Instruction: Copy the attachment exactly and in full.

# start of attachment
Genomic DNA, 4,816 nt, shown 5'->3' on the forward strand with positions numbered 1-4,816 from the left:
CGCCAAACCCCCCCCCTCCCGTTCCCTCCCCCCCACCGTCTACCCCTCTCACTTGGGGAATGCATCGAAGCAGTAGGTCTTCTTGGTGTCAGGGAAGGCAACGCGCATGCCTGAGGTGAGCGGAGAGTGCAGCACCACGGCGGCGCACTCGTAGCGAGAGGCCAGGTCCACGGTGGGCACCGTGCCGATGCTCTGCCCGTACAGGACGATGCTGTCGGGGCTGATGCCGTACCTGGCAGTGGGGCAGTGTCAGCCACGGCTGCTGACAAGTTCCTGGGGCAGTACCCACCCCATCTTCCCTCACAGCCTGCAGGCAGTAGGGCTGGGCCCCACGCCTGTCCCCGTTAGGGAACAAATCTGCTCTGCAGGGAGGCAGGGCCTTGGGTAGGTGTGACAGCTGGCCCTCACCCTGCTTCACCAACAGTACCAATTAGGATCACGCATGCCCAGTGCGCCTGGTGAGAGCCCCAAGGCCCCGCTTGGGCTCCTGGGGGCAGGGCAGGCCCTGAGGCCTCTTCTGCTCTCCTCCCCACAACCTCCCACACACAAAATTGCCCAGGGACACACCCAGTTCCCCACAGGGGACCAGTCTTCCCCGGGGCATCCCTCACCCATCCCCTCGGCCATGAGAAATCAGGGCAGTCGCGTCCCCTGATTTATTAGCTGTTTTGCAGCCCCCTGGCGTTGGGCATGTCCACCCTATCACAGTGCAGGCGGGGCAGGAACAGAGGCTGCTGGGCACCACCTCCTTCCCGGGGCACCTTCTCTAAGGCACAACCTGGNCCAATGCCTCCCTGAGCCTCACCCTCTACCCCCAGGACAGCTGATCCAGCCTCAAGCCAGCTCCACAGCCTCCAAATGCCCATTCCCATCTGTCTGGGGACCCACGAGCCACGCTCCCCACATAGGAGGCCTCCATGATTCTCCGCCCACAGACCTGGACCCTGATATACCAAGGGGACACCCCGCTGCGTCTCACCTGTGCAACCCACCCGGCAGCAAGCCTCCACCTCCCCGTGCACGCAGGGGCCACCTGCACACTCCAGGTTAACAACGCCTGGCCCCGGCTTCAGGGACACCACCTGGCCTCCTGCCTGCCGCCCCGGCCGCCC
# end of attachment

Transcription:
Genomic DNA, 4,816 nt, shown 5'->3' on the forward strand with positions numbered 1-4,816 from the left:
CGCCAAACCCCCCCCCTCCCGTTCCCTCCCCCCCACCGTCTACCCCTCTCACTTGGGGAATGCATCGAAGCAGTAGGTCTTCTTGGTGTCAGGGAAGGCAACGCGCATGCCTGAGGTGAGCGGAGAGTGCAGCACCACGGCGGCGCACTCGTAGCGAGAGGCCAGGTCCACGGTGGGCACCGTGCCGATGCTCTGCCCGTACAGGACGATGCTGTCGGGGCTGATGCCGTACCTGGCAGTGGGGCAGTGTCAGCCACGGCTGCTGACAAGTTCCTGGGGCAGTACCCACCCCATCTTCCCTCACAGCCTGCAGGCAGTAGGGCTGGGCCCCACGCCTGTCCCCGTTAGGGAACAAATCTGCTCTGCAGGGAGGCAGGGCCTTGGGTAGGTGTGACAGCTGGCCCTCACCCTGCTTCACCAACAGTACCAATTAGGATCACGCATGCCCAGTGCGCCTGGTGAGAGCCCCAAGGCCCCGCTTGGGCTCCTGGGGGCAGGGCAGGCCCTGAGGCCTCTTCTGCTCTCCTCCCCACAACCTCCCACACACAAAATTGCCCAGGGACACACCCAGTTCCCCACAGGGGACCAGTCTTCCCCGGGGCATCCCTCACCCATCCCCTCGGCCATGAGAAATCAGGGCAGTCGCGTCCCCTGATTTATTAGCTGTTTTGCAGCCCCCTGGCGTTGGGCATGTCCACCCTATCACAGTGCAGGCGGGGCAGGAACAGAGGCTGCTGGGCACCACCTCCTTCCCGGGGCACCTTCTCTAAGGCACAACCTGGNCCAATGCCTCCCTGAGCCTCACCCTCTACCCCCAGGACAGCTGATCCAGCCTCAAGCCAGCTCCACAGCCTCCAAATGCCCATTCCCATCTGTCTGGGGACCCACGAGCCACGCTCCCCACATAGGAGGCCTCCATGATTCTCCGCCCACAGACCTGGACCCTGATATACCAAGGGGACACCCCGCTGCGTCTCACCTGTGCAACCCACCCGGCAGCAAGCCTCCACCTCCCCGTGCACGCAGGGGCCACCTGCACACTCCAGGTTAACAACGCCTGGCCCCGGCTTCAGGGACACCACCTGGCCTCCTGCCTGCCGCCCCGGCCGCCC